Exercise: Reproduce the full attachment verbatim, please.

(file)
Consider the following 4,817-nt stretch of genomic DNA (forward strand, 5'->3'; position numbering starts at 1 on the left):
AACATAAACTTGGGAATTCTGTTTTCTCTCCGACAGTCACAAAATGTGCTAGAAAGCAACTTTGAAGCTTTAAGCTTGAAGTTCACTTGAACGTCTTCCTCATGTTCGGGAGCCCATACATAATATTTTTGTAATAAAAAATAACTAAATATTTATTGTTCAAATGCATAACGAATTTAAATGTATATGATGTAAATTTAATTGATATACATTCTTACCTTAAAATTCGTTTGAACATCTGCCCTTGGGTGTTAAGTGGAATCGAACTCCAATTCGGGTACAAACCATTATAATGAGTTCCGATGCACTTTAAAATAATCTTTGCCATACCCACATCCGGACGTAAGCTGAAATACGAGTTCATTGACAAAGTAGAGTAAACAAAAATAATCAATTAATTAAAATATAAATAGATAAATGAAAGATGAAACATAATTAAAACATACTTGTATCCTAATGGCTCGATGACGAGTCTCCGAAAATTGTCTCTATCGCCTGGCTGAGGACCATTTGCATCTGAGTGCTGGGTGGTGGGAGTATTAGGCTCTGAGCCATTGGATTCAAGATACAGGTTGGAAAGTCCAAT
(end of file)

Consider the following 4,817-nt stretch of genomic DNA (forward strand, 5'->3'; position numbering starts at 1 on the left):
AACATAAACTTGGGAATTCTGTTTTCTCTCCGACAGTCACAAAATGTGCTAGAAAGCAACTTTGAAGCTTTAAGCTTGAAGTTCACTTGAACGTCTTCCTCATGTTCGGGAGCCCATACATAATATTTTTGTAATAAAAAATAACTAAATATTTATTGTTCAAATGCATAACGAATTTAAATGTATATGATGTAAATTTAATTGATATACATTCTTACCTTAAAATTCGTTTGAACATCTGCCCTTGGGTGTTAAGTGGAATCGAACTCCAATTCGGGTACAAACCATTATAATGAGTTCCGATGCACTTTAAAATAATCTTTGCCATACCCACATCCGGACGTAAGCTGAAATACGAGTTCATTGACAAAGTAGAGTAAACAAAAATAATCAATTAATTAAAATATAAATAGATAAATGAAAGATGAAACATAATTAAAACATACTTGTATCCTAATGGCTCGATGACGAGTCTCCGAAAATTGTCTCTATCGCCTGGCTGAGGACCATTTGCATCTGAGTGCTGGGTGGTGGGAGTATTAGGCTCTGAGCCATTGGATTCAAGATACAGGTTGGAAAGTCCAAT